One of a nation’s most salient features is the relationship between the leaders and the led, the expectations and the uncrossable lines that are drawn for the country’s best interests. In the case of China, it can be difficult for outside observers to understand its unique social contract, given the murky leadership of the Chinese Communist Party (CCP) and the reforms instituted under President Xi Jinping, arguably the most powerful Chinese leader since Chairman Mao Zedong.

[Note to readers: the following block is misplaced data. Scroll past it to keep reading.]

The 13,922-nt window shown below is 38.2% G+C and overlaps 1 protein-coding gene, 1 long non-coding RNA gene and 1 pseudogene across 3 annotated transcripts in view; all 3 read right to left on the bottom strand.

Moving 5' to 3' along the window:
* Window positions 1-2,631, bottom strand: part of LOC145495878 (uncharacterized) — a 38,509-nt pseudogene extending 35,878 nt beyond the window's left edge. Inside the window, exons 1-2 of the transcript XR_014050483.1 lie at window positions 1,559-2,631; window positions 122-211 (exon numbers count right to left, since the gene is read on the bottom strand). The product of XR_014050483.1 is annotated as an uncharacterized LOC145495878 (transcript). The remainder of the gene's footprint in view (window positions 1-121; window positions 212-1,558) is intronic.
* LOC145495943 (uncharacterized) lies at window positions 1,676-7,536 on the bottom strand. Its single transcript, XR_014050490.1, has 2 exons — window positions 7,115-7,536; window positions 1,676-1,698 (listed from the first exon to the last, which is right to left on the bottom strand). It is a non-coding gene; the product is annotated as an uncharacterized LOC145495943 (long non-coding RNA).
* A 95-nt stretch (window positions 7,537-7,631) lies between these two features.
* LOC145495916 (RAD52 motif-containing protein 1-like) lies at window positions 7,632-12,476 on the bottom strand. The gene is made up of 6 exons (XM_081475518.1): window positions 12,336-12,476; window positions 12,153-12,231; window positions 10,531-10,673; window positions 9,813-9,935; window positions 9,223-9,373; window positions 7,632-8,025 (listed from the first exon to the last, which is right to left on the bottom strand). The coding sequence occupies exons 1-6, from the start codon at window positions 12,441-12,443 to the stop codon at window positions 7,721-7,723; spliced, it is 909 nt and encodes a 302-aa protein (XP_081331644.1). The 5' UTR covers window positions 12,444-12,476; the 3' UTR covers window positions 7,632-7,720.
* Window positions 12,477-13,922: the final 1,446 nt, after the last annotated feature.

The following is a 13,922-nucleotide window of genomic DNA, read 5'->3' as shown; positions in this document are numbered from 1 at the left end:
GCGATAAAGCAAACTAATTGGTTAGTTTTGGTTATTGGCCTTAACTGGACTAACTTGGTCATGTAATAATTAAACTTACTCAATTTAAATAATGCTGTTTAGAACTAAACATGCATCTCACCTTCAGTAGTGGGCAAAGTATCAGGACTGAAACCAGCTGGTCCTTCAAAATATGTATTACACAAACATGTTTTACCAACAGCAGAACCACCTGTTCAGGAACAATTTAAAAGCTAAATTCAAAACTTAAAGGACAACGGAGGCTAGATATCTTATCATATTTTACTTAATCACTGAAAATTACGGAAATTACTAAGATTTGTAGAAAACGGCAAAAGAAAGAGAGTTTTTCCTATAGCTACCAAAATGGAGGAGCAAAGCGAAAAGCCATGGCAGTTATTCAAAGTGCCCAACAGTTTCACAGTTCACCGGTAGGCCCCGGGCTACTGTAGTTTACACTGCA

Peeling back the communist onion is Bruce J. Dickson’s new book “The Party and the People: Chinese Politics in the 21st Century.” A professor of political science and international affairs at George Washington University, Dickson offers a comprehensive primer on how the CCP chooses leaders and makes policy, how it responds to political protests with repression both hard and soft, and how it may either use or constrain the forces of nationalism based on what helps its political survival.
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